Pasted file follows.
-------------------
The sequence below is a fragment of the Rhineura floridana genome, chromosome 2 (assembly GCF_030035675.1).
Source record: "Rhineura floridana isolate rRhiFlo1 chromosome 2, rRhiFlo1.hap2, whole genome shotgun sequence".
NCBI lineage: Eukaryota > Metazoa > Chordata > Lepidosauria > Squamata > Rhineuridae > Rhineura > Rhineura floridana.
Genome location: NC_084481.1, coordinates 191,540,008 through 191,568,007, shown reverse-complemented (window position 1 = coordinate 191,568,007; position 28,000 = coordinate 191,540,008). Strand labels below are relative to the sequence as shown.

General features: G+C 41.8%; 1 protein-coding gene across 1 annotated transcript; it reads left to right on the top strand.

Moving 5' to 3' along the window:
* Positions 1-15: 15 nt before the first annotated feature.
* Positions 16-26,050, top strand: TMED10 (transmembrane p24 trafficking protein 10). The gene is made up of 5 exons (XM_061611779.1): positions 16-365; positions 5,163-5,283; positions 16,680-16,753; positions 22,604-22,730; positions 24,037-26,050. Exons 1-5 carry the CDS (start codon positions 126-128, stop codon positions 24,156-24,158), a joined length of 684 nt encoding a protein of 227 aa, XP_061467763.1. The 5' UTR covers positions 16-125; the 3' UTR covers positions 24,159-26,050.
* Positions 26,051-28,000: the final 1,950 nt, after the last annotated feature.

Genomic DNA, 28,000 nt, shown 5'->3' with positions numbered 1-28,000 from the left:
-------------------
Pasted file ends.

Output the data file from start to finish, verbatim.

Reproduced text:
The sequence below is a fragment of the Rhineura floridana genome, chromosome 2 (assembly GCF_030035675.1).
Source record: "Rhineura floridana isolate rRhiFlo1 chromosome 2, rRhiFlo1.hap2, whole genome shotgun sequence".
NCBI lineage: Eukaryota > Metazoa > Chordata > Lepidosauria > Squamata > Rhineuridae > Rhineura > Rhineura floridana.
Genome location: NC_084481.1, coordinates 191,540,008 through 191,568,007, shown reverse-complemented (window position 1 = coordinate 191,568,007; position 28,000 = coordinate 191,540,008). Strand labels below are relative to the sequence as shown.

General features: G+C 41.8%; 1 protein-coding gene across 1 annotated transcript; it reads left to right on the top strand.

Moving 5' to 3' along the window:
* Positions 1-15: 15 nt before the first annotated feature.
* Positions 16-26,050, top strand: TMED10 (transmembrane p24 trafficking protein 10). The gene is made up of 5 exons (XM_061611779.1): positions 16-365; positions 5,163-5,283; positions 16,680-16,753; positions 22,604-22,730; positions 24,037-26,050. Exons 1-5 carry the CDS (start codon positions 126-128, stop codon positions 24,156-24,158), a joined length of 684 nt encoding a protein of 227 aa, XP_061467763.1. The 5' UTR covers positions 16-125; the 3' UTR covers positions 24,159-26,050.
* Positions 26,051-28,000: the final 1,950 nt, after the last annotated feature.

Genomic DNA, 28,000 nt, shown 5'->3' with positions numbered 1-28,000 from the left: